A. In general


The Supreme Court consistently has recognized that the public and press have a presumptive First Amendment right of access to judicial proceedings in criminal cases. See Richmond Newspapers, Inc. v. Virginia, 448 U.S. 555, 573 (1980) (plurality opinion) (“a presumption of openness inheres in the very nature of a criminal trial under our system of justice”); Globe Newspaper Co. v. Superior Court, 457 U.S. 596, 602‑03 (1982) (recognizing First Amendment access right and striking down statute that required “the exclusion of the press and general public during the testimony of a minor victim in a sex-offense trial”); Press-Enterprise Co. v. Superior Court (Press-Enterprise I), 464 U.S. 501, 505 (1984) (constitutional presumption of openness to voir dire proceedings); Press-Enterprise Co. v. Superior Court (Press-Enterprise II), 478 U.S. 1, 13 (1986) (recognizing right of access to preliminary hearings); El Vocero de Puerto Rico v. Puerto Rico, 508 U.S. 147, 149 (1993) (same); Waller v. Georgia, 467 U.S. 39, 47 (1984) (“any closure of a suppression hearing over the objections of the accused must meet the tests set out in Press-Enterprise and its predecessors”)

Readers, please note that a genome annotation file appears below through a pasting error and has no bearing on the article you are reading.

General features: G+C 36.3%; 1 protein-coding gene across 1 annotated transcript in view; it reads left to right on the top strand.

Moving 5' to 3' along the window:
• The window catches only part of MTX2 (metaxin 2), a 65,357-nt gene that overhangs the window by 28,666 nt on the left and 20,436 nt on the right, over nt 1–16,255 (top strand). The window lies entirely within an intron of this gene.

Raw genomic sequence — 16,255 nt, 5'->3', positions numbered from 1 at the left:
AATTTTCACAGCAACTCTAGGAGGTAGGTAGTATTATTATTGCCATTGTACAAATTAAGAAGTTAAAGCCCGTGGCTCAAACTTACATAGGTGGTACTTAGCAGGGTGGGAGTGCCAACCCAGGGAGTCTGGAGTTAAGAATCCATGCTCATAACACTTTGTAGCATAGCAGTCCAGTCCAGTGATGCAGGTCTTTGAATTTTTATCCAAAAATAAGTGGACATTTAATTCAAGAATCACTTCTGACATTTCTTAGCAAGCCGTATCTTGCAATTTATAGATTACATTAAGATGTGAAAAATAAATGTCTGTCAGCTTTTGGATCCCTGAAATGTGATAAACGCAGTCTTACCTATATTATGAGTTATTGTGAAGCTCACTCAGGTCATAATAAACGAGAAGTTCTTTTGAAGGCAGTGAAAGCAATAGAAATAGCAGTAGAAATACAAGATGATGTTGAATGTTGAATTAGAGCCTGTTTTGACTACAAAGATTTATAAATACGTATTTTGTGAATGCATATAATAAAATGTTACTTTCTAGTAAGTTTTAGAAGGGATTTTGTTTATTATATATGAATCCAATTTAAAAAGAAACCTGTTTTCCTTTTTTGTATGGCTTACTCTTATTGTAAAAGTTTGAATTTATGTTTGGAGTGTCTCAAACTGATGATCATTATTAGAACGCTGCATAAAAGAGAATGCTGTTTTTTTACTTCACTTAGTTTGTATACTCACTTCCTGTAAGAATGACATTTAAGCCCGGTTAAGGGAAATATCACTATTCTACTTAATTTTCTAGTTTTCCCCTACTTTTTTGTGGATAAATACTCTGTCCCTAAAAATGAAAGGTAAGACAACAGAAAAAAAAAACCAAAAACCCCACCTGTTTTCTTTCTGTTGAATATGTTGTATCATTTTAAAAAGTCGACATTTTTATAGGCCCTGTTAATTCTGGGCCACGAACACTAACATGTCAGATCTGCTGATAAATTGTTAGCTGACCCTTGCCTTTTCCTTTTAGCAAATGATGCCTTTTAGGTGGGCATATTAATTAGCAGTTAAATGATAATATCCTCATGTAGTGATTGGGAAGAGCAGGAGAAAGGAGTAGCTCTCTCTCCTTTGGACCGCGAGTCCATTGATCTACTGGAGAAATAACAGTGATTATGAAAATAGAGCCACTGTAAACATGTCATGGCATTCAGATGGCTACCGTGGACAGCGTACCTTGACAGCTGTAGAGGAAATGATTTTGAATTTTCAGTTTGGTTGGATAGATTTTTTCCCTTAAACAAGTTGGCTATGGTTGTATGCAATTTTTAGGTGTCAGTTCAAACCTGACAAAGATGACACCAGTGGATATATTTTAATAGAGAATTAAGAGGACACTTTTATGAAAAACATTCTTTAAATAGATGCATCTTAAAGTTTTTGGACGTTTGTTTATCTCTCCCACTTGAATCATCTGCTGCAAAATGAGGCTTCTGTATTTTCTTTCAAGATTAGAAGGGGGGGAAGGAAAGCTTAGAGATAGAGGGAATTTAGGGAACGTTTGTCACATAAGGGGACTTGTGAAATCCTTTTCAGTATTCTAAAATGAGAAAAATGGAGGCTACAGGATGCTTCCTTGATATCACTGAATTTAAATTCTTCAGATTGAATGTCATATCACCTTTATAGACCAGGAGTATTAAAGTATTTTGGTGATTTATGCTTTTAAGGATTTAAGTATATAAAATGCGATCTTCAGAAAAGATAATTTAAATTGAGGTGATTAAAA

6th Cir.